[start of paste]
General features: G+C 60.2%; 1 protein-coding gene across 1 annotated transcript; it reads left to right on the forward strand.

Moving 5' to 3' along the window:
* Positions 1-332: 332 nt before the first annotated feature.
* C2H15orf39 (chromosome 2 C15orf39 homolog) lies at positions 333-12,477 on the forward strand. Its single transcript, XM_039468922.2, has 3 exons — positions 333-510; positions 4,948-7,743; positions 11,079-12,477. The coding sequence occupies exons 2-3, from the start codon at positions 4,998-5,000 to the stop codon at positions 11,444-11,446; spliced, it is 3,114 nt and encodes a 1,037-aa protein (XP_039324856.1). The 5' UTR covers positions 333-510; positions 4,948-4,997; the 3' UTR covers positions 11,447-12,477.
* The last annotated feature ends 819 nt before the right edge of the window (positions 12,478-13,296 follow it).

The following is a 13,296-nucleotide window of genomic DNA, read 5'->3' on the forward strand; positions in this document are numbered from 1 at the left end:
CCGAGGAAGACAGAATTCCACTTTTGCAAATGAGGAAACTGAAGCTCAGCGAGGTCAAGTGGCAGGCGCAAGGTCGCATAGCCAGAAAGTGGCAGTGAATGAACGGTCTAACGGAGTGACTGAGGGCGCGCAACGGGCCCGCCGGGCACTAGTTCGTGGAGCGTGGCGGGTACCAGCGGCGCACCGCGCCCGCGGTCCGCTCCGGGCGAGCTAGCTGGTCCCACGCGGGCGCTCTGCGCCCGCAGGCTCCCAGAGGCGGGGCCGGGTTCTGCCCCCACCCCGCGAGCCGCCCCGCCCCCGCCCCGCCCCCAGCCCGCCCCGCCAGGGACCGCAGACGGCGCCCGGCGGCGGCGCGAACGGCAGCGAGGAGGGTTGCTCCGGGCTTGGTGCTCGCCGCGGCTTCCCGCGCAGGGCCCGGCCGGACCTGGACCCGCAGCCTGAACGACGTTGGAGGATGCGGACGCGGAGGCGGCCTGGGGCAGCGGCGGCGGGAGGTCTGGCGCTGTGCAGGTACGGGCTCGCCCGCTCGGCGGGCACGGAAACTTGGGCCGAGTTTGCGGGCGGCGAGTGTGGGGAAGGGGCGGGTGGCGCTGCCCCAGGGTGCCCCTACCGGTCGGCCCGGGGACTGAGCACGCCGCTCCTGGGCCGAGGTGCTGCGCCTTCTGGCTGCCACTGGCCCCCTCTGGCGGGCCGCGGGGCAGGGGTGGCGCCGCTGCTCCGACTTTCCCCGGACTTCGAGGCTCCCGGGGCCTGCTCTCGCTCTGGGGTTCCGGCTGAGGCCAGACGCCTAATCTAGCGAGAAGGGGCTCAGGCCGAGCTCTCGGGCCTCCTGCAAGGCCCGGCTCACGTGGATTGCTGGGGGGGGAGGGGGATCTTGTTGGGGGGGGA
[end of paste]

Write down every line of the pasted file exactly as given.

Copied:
General features: G+C 60.2%; 1 protein-coding gene across 1 annotated transcript; it reads left to right on the forward strand.

Moving 5' to 3' along the window:
* Positions 1-332: 332 nt before the first annotated feature.
* C2H15orf39 (chromosome 2 C15orf39 homolog) lies at positions 333-12,477 on the forward strand. Its single transcript, XM_039468922.2, has 3 exons — positions 333-510; positions 4,948-7,743; positions 11,079-12,477. The coding sequence occupies exons 2-3, from the start codon at positions 4,998-5,000 to the stop codon at positions 11,444-11,446; spliced, it is 3,114 nt and encodes a 1,037-aa protein (XP_039324856.1). The 5' UTR covers positions 333-510; positions 4,948-4,997; the 3' UTR covers positions 11,447-12,477.
* The last annotated feature ends 819 nt before the right edge of the window (positions 12,478-13,296 follow it).

The following is a 13,296-nucleotide window of genomic DNA, read 5'->3' on the forward strand; positions in this document are numbered from 1 at the left end:
CCGAGGAAGACAGAATTCCACTTTTGCAAATGAGGAAACTGAAGCTCAGCGAGGTCAAGTGGCAGGCGCAAGGTCGCATAGCCAGAAAGTGGCAGTGAATGAACGGTCTAACGGAGTGACTGAGGGCGCGCAACGGGCCCGCCGGGCACTAGTTCGTGGAGCGTGGCGGGTACCAGCGGCGCACCGCGCCCGCGGTCCGCTCCGGGCGAGCTAGCTGGTCCCACGCGGGCGCTCTGCGCCCGCAGGCTCCCAGAGGCGGGGCCGGGTTCTGCCCCCACCCCGCGAGCCGCCCCGCCCCCGCCCCGCCCCCAGCCCGCCCCGCCAGGGACCGCAGACGGCGCCCGGCGGCGGCGCGAACGGCAGCGAGGAGGGTTGCTCCGGGCTTGGTGCTCGCCGCGGCTTCCCGCGCAGGGCCCGGCCGGACCTGGACCCGCAGCCTGAACGACGTTGGAGGATGCGGACGCGGAGGCGGCCTGGGGCAGCGGCGGCGGGAGGTCTGGCGCTGTGCAGGTACGGGCTCGCCCGCTCGGCGGGCACGGAAACTTGGGCCGAGTTTGCGGGCGGCGAGTGTGGGGAAGGGGCGGGTGGCGCTGCCCCAGGGTGCCCCTACCGGTCGGCCCGGGGACTGAGCACGCCGCTCCTGGGCCGAGGTGCTGCGCCTTCTGGCTGCCACTGGCCCCCTCTGGCGGGCCGCGGGGCAGGGGTGGCGCCGCTGCTCCGACTTTCCCCGGACTTCGAGGCTCCCGGGGCCTGCTCTCGCTCTGGGGTTCCGGCTGAGGCCAGACGCCTAATCTAGCGAGAAGGGGCTCAGGCCGAGCTCTCGGGCCTCCTGCAAGGCCCGGCTCACGTGGATTGCTGGGGGGGGAGGGGGATCTTGTTGGGGGGGGA